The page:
A World War I Widow’s Gift

Around 1979 or 1980 I traveled to Pensacola, Florida to spend some time with my aunt. She lived in an apartment complex and in the center was a pool for the use of the residents. I remember spending every spare minute either in or next to that pool. Of course it was a huge draw to a 10 year old midwestern boy, but the people who converged there every day were also very interesting.

One particular day I was playing in the pool and all of a sudden I see two huge men that I automatically recognized from television. They were professional  wrestlers who I watched virtually every Sunday. But wait, these guys were deadly enemies, bashing each other with chairs, microphones, announcers, whatever they could get their hands on, every week that I tuned in! How could they possibly be sitting here laughing and drinking beer together? This was very confusing.

But the most interesting person at the pool that summer was a very old woman who always sat in the shade covered to her neck in a big white bathrobe. She never got in the water or took in the sun. No one paid her any attention, no one seemed to notice her. Except my aunt.

So one day my aunt introduced us. The woman, Mary, was very friendly and told me all sorts of wonderful stories. During one of our visits I told her I liked old coins. Mary said she had some old coins her husband brought back from Europe a long time ago and, if I would like to see them, she would bring them to the pool tomorrow. I couldn’t wait!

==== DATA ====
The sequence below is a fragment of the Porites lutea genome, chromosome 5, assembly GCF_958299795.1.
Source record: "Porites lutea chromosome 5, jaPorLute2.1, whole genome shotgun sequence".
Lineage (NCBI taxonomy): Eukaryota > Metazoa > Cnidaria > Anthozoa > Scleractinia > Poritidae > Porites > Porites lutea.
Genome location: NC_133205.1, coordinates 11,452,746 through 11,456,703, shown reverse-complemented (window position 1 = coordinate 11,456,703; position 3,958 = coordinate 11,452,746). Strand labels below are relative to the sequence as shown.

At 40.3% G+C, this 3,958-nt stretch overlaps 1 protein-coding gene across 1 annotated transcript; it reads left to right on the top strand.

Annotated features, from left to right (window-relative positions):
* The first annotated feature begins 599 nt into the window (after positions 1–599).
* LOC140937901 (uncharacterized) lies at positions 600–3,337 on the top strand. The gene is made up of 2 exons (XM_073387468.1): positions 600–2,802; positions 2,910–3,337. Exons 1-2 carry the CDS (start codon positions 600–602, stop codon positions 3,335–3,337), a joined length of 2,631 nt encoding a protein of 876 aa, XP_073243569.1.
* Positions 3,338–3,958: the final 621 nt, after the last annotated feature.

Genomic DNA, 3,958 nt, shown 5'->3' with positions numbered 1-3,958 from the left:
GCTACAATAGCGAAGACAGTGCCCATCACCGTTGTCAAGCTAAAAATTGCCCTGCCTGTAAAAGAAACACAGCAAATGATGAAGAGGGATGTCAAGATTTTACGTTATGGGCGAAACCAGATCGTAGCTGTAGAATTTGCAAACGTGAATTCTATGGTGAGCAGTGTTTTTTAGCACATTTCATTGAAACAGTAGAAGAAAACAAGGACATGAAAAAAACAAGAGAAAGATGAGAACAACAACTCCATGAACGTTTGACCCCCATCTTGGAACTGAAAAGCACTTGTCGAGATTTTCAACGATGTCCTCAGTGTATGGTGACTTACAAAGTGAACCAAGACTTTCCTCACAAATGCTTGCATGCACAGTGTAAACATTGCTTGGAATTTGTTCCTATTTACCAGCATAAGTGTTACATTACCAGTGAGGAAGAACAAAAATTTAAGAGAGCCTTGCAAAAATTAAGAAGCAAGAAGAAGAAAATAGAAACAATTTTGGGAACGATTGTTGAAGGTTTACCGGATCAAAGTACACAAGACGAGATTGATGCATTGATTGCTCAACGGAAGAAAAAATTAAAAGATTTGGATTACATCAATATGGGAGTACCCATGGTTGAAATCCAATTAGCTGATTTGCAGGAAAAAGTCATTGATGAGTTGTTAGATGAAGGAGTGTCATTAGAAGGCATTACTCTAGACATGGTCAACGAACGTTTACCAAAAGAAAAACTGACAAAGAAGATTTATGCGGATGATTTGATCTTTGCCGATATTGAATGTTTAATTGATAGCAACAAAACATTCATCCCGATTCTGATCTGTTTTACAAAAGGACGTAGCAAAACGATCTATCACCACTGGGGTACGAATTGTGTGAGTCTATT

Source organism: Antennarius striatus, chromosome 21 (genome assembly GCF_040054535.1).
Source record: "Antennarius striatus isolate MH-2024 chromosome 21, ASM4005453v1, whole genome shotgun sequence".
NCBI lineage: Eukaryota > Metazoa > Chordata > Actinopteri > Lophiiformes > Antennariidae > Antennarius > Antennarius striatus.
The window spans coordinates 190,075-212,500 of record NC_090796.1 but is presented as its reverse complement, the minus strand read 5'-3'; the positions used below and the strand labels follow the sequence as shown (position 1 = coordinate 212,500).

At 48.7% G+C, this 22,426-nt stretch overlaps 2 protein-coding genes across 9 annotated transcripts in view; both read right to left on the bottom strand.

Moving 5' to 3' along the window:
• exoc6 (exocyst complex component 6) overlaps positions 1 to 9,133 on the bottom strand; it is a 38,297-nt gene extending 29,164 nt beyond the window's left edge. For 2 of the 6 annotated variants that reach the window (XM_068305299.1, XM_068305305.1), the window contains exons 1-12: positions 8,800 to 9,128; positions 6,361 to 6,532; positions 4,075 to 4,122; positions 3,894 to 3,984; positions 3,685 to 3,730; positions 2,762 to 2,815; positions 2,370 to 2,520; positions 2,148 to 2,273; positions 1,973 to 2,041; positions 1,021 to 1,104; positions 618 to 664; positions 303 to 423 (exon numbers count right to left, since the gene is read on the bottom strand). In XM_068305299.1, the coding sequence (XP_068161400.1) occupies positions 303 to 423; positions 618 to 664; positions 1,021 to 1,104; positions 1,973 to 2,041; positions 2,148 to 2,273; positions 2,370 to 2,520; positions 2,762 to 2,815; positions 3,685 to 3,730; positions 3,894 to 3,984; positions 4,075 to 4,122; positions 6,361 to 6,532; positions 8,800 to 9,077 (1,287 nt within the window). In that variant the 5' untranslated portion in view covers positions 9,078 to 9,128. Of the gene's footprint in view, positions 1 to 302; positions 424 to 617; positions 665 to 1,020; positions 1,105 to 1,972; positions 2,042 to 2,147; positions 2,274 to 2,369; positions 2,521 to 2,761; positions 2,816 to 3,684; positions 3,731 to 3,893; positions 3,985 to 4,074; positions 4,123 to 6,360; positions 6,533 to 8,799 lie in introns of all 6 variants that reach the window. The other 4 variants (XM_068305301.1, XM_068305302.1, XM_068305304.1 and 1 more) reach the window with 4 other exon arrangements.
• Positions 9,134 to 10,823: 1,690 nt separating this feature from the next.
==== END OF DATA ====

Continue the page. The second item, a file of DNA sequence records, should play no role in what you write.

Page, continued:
Tomorrow came and I almost couldn’t stand to wait until the afternoon when Mary usually came to sit beside the pool. When I saw her walking to her table I saw she had a little black box. She emptied the box and out fell coins from Germany, France, Belgium, Russia and places I never heard of! And then she told me a story that any ten year old boy would love.

Mary’s husband had served in World War I in 1917 but for reasons I can’t remember, didn’t return until 1919. They weren’t married until after he returned. The coins had a gruesome history. It seems soldiers didn’t receive their military pay at the front for months at a time. And so, to get by, it was necessary to go through the pockets of the fallen. This box full of coins had come from the corpses of her husband’s enemies because he couldn’t bring himself to take from his allies, even though the money was no longer of use to them.

That summer ended and it came time for me to return to Illinois. My aunt must have told Mary I would be leaving because she came to the apartment and gave me the box full of coins with a Christmas bow on top. 

After 30 years many of those coins have gone to others. A 1868 French 5 Franc piece of Napoleon III was given to a friend. A  5 Kopeck piece issued by Germany during the occupation of Russia in 1916  was a give away for a local coin club. But every time one of those coins left my hands and went to another, I always included Mary’s story.

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